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April 03, 2014 12:29 PM Constitutionalizing Privilege

By Ed Kilgore

There have been a lot of varying assessments about the short-term and long-term impact of yesterday’s McCutcheon v. FEC decision on the campaign finance system. Maybe it will shift some money from Super PACs to party committees, or maybe it won’t. And perhaps it shows we’re at most one more conservative Justice away from a complete abolition of campaign finance regulations.

But in the broadest possible perspective as a landmark for the judicial wing of the ascendent conservative movement, it represents another step towards what might be called the “constitutionalization of privilege”—another piece of public life taken out of the give-and-take of democratic politics and enshrined behind the golden wall of an expanded notion of constitutional rights. It’s not just happening in the specialized area of campaign finance regulations. As Haley Sweetland Edwards observed in her important Washington Monthly article earlier this year on “The Corporate Free Speech Racket,” the same jurisprudence underlying such SCOTUS decisions as Citizens United and now McCutcheon is being deployed to take away government’s powers to regulate corporations generally.

Over the past few years, corporations like Nike, Verizon, Google, and the big credit ratings agencies like S&P and Moody’s have been crafting innovative new First Amendment defenses to parry all sorts of “government intrusions,” from antitrust suits to false advertising. Last summer, the U.S. Chamber of Commerce attacked two new Securities and Exchange Commission rules mandated by the Dodd-Frank Wall Street Reform and Consumer Protection Act that required publicly traded international corporations, including Exxon and Chevron, to disclose certain information to the public (such as how much they were paying host countries for their extraction rights). Forcing those companies to speak, the Chamber argued, was a violation of their First Amendment-protected commercial speech….
[I]f industry goes on to win the war—if they collect a body of First Amendment case law establishing that corporations’ First Amendment-protected speech cannot reasonably be fettered by economic regulation—our society will be in a world of hurt. There will be no corporate transparency whatsoever. No way to enforce workers’ rights. No way to compel companies to protect investors or shareholders. And all regulations that require corporate disclosure, including most financial regulations, will cease to exist in any meaningful way.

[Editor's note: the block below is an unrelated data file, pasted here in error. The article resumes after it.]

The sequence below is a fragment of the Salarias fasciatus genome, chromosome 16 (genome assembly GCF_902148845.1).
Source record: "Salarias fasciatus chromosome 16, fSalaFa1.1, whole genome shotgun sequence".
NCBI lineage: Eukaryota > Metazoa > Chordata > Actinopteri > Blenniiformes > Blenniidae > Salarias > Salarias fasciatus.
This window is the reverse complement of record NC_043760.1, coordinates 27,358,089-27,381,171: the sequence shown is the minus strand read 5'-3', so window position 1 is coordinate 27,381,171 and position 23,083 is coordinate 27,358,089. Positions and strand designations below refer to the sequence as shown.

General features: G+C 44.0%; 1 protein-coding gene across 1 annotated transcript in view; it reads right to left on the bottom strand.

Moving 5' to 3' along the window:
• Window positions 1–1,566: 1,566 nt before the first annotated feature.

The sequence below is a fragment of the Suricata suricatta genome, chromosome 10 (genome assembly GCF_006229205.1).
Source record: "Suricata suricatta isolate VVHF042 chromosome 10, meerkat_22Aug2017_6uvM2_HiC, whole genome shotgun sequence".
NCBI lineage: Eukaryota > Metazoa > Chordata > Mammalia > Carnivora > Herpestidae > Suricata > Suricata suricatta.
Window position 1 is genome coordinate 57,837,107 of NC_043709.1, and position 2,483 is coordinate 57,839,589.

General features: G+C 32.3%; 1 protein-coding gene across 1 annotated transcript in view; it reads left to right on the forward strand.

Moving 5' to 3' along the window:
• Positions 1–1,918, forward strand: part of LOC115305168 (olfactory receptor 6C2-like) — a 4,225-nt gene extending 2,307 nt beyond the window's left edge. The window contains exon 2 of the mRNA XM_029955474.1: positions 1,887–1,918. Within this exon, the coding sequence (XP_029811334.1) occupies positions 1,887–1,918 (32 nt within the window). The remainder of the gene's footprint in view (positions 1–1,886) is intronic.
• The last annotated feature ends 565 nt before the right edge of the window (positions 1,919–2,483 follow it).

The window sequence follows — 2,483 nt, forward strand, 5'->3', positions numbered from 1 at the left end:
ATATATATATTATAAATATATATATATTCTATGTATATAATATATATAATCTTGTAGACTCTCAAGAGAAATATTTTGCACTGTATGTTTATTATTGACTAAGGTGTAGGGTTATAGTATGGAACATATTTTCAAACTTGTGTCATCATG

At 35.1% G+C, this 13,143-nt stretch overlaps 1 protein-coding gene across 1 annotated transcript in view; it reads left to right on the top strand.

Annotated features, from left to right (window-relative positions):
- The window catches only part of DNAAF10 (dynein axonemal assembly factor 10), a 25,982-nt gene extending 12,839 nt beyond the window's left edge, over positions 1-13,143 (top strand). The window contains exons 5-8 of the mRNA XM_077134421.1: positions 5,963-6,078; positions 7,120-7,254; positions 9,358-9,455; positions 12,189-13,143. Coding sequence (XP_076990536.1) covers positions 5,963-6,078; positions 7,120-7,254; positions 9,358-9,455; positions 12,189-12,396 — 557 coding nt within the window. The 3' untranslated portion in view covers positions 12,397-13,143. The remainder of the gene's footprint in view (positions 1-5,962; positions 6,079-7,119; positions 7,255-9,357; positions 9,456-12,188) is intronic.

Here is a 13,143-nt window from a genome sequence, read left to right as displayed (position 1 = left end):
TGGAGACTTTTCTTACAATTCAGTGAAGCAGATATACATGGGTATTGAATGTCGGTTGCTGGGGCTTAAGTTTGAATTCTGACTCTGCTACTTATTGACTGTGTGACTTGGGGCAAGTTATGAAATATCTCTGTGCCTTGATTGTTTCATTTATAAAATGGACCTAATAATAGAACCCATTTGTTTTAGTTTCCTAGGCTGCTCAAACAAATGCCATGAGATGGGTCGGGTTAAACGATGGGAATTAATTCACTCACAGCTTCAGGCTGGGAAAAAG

While we tend to think of the judiciary as the quintessential elite institution remote from the passions and prejudices of the Tea Party, the conservative legal revolution is also a first cousin to the “constitutional conservative” claim that reactionary nostrums ranging from absolute private property rights to protection of “the unborn” should be permanently taken out of the political arena and regarded as part of the eternal legacy of the Founders (if not the ordinances of Almighty God), safe from the predations of socialists and secularists wielding illegitimate power via corrupt popular majorities. Indeed, during the early phase of the New Deal, it was the Supreme Court, in its Lochner era, that posed the greatest threat to the power of the people acting through elected representatives to govern themselves in a way presumed to violate the “constitutional conservatism” of the day.

The pomp surrounding the judiciary, and its elliptical approach to lawmaking and lawbreaking, should not disguise the fact that conservative Justices are raising a Gadsden Flag with almost every decision adding a new corporate “right” to their interpretation of the Constitution. So far all progressives can do is to bewail the trends and hope to control the future shape of the judiciary by electing presidents and Senate majorities that might push back the conservative revolution. But make no mistake, it’s the same basic struggle that led FDR to promote his incautious (but indirectly successful) court-packing scheme. The “independent judiciary” is simply not independent from the ideological hubris presently gripping the conservative movement and the Republican Party.

Ed Kilgore is a contributing writer to the Washington Monthly. He is managing editor for The Democratic Strategist and a senior fellow at the Progressive Policy Institute. Find him on Twitter: @ed_kilgore.

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